Sunday, June 14, 2015
Primate of Canada's Statement on the #22days Campaign
The daily themes are as follows:
Day 1 is “We are all in this together”;
Day 2, “We still have lots to learn”;
Day 3, “Reconciliation means respect and change”;
and Day 4, “This ending is only the beginning”.
In the spirit of the 4th-day theme, we are calling our Church into “22 Days” of prayer and renewal in our commitments to healing and reconciliation among all people – the Indigenous Peoples of this land and all others who have come and settled and also call it home. These 22 Days will take us to the National Aboriginal Day of Prayer, on Sunday, June 21st.
Inspired by a conversation among a number of Cathedral Deans in dioceses where the TRC held National Events, and with the support of a number of General Synod staff, this call is heartily endorsed by the national House of Bishops.
Together we are calling the Church to take time in each of these 22 Days.
to listen to the story of a survivor of Residential Schools.
These stories are on a specially created 22 Days website (22days.ca). The telling and hearing of stories has been at the very heart of all the Truth and Reconciliation Commission Gatherings – stories of loneliness and abuse, trauma and shame, struggle and courage, resilience and hope. Each story you hear is accompanied by a prayer by which you can hold the emotions and hopes of the story-teller and those of your own before God.
to pray for all those affected by the long shadows of Residential Schools.
Pray for all who still suffer the memory of being stripped of their dignity, name, language, and culture. Pray for all who suffered physical, emotional or sexual abuse. Pray for those who struggle with addictions and thoughts of suicide. Pray for those caught up in domestic violence. Pray for missing and murdered aboriginal women. Pray for all who perpetuate racial hatred that they might experience a conversion of mind and change of heart. Pray for all who work amidst the suffering of indigenous peoples on reserves and in the downtown core of so many cities in the country.
to ring church bells for the murdered and missing indigenous women and girls.
In cathedrals and churches across Canada to ring bells for each of the 1017 indigenous women and girls murdered between 1980 and 2012 and for the 164 indigenous women and girls classified by the RCMP as missing in suspicious circumstances, 1181 in total. To ring bells in solidarity with the Indigenous peoples in their cry for justice and for a special commission. Bells could be rung on National Aboriginal Day; 11 days out of the 22 days: or every day for 22 days.
to consider our steadfastness on the long journey to reconciliation in this country.
Mr. Justice Murray Sinclair, the Chair of the Truth and Reconciliation Commission has said that just as it took several generations to bring about the existing patterns of broken relations with Indigenous Peoples, it will take several to restore and nurture right relations based on mutual respect. He has reminded the churches of our special responsibility in this work. In part his words acknowledge work done to date and in part they constitute a charge to continue that work with unwavering resolve.
to consider our commitment as a Church to stand in solidarity with Indigenous peoples in their cry for justice. The issues are many – from inadequate housing to prohibitory expensive nutritious food and lack of clean running water, from a need for increased police and protection services to the enhancement of comprehensive health care, from equal funding for public education to free, prior, and informed consent with respect to resource extraction. How are we standing with Indigenous Peoples? With whom are we speaking to address the crisis that is consuming so many indigenous communities?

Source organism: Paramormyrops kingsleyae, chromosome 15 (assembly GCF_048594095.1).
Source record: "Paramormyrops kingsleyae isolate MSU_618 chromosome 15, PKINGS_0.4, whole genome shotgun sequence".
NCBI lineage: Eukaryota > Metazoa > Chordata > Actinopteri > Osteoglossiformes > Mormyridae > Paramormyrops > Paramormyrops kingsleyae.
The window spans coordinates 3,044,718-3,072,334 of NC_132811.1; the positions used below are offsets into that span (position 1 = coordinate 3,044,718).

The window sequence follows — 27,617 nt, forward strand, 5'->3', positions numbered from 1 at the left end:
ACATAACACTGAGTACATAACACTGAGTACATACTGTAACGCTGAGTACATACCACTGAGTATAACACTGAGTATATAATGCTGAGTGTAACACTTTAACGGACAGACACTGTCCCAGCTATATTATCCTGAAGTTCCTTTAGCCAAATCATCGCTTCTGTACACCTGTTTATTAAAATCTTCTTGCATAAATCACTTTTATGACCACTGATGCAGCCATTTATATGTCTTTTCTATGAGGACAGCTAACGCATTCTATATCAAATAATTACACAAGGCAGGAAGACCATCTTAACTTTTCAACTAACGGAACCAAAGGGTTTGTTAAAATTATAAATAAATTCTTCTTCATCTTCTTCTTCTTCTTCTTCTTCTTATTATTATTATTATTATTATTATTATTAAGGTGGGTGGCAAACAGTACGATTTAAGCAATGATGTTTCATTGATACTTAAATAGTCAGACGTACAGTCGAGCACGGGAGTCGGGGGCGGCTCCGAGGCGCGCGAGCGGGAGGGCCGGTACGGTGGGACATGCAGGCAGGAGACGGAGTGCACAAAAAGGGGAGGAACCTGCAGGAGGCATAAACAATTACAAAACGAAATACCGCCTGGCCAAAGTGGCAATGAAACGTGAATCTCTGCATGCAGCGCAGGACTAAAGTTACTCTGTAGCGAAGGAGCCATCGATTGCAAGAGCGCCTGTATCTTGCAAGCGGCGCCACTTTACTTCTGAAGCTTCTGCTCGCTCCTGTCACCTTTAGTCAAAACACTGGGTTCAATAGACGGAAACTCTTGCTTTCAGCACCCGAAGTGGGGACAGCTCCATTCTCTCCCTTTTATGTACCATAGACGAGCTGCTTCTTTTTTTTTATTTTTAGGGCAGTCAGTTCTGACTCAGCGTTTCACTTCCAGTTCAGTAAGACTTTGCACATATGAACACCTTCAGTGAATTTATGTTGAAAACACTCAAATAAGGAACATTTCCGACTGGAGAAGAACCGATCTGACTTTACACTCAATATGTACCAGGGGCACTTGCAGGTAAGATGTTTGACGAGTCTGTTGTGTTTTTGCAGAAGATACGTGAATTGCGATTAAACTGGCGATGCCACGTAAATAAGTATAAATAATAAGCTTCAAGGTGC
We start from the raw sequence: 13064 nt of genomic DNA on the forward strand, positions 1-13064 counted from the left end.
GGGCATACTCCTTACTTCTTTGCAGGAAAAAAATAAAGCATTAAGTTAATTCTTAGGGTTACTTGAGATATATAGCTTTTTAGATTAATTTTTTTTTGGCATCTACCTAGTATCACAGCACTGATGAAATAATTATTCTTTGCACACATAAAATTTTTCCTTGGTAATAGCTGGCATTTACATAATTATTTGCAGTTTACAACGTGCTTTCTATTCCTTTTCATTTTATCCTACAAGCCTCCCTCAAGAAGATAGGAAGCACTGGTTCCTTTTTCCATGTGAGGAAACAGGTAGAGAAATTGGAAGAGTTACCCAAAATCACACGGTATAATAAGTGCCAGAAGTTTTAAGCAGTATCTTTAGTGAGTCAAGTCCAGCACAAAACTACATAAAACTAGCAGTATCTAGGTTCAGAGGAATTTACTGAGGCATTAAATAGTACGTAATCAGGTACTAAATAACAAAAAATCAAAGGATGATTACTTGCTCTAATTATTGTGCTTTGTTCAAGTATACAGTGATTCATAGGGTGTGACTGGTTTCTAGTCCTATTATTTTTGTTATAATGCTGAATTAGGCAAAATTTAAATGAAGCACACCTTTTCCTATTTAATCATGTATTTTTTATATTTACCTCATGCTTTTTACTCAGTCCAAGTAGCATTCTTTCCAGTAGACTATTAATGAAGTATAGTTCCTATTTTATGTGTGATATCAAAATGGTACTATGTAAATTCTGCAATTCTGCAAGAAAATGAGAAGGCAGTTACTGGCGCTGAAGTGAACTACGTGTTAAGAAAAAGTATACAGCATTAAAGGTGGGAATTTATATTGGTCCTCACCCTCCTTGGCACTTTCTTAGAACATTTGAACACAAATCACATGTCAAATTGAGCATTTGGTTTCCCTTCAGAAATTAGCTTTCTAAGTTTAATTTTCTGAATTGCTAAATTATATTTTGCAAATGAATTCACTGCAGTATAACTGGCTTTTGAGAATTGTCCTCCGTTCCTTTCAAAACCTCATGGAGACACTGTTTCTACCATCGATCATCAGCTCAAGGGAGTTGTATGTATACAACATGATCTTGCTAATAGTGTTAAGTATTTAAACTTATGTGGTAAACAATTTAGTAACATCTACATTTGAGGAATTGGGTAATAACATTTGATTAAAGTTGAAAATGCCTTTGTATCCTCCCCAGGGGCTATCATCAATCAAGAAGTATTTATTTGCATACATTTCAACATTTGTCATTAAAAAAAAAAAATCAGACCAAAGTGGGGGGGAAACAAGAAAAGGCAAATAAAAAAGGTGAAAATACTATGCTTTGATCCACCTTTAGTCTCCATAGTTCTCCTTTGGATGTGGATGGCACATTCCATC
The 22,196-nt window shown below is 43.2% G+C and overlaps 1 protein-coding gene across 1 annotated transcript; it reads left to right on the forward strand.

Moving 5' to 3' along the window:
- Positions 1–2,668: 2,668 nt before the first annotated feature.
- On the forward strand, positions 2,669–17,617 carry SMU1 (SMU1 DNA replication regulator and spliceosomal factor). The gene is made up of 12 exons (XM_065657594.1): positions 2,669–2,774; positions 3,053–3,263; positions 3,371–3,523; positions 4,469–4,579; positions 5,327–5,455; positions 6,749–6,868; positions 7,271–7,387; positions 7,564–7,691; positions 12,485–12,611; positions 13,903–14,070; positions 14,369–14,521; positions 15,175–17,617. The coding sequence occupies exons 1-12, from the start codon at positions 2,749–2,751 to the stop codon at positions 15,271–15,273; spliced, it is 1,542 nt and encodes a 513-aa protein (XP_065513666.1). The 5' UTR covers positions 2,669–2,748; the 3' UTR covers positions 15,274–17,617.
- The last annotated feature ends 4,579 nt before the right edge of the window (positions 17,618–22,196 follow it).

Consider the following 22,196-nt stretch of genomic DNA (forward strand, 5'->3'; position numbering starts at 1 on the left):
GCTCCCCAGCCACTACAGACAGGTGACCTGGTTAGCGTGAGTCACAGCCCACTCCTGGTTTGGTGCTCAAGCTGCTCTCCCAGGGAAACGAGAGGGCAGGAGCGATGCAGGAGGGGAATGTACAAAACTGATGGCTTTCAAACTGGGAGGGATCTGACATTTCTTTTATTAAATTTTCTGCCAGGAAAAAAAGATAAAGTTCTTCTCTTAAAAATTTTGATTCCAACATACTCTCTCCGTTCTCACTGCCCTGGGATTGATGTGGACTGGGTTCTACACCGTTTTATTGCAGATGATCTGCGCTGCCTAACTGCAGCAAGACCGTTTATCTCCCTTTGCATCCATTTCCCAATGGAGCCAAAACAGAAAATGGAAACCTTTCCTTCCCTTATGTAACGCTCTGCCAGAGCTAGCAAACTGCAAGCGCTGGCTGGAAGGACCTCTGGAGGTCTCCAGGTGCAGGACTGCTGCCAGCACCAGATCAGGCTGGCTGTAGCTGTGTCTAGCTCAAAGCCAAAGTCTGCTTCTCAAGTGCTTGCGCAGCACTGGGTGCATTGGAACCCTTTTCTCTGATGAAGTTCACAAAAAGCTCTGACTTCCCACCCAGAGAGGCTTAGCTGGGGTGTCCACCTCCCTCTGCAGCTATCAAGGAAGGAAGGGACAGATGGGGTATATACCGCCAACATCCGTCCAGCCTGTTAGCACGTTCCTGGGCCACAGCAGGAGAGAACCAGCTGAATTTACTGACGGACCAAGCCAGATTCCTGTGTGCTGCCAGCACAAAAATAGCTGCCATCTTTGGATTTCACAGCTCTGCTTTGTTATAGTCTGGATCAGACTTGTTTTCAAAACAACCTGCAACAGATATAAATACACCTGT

to post your own stories of learning and witness to the call to renewed relations with The First Peoples of this land.
They can be posted to the 22 Days Website wall. I encourage you to plaster it!
One story that will be posted early is the creation of the Primate’s Commission on Discovery, Reconciliation and Justice. It is charged with helping our Church to understand the doctrine of discovery, a doctrine that deeply influenced the colonial agenda, including a federal government policy of assimilating Indigenous Peoples through the Indian Residential Schools. The Commission is charged with helping our Church to embrace more fully the work of reconciliation entrusted to us through the Gospel of Christ. It is charged with helping our Church in its work of advocacy in the long struggle for justice for First Nations, Inuit and Métis Peoples in Canada.
In these 22 Days between the Closing Event for Canada’s Truth and Reconciliation Commission and National Aboriginal Day, we invite one and all to join us in labouring for that for which we pray, saying
In speaking and hearing and acting upon the Truth
may we as individuals and as a nation
meet the hope of a new beginning.
Great Creator God
who desires that all creation live in harmony and peace,
Remembering the Children
we dare to dream of a Path of Reconciliation
where apology from the heart leads to healing of the heart
and the chance of restoring the circle,
where justice walks with all,
where respect leads to true partnership,
where the power to change comes from each heart.
Hear our prayer of hope,
and guide this country of Canada
on a new and different path. Amen.
– Prayer from “Remembering the Children” Church Leaders Tour, March 2008
Fred. J. Hiltz
Archbishop and Primate
Source: General Synod Communiations
Update on the Truth and Reconciliation Commission (Including a link to the Summary Report)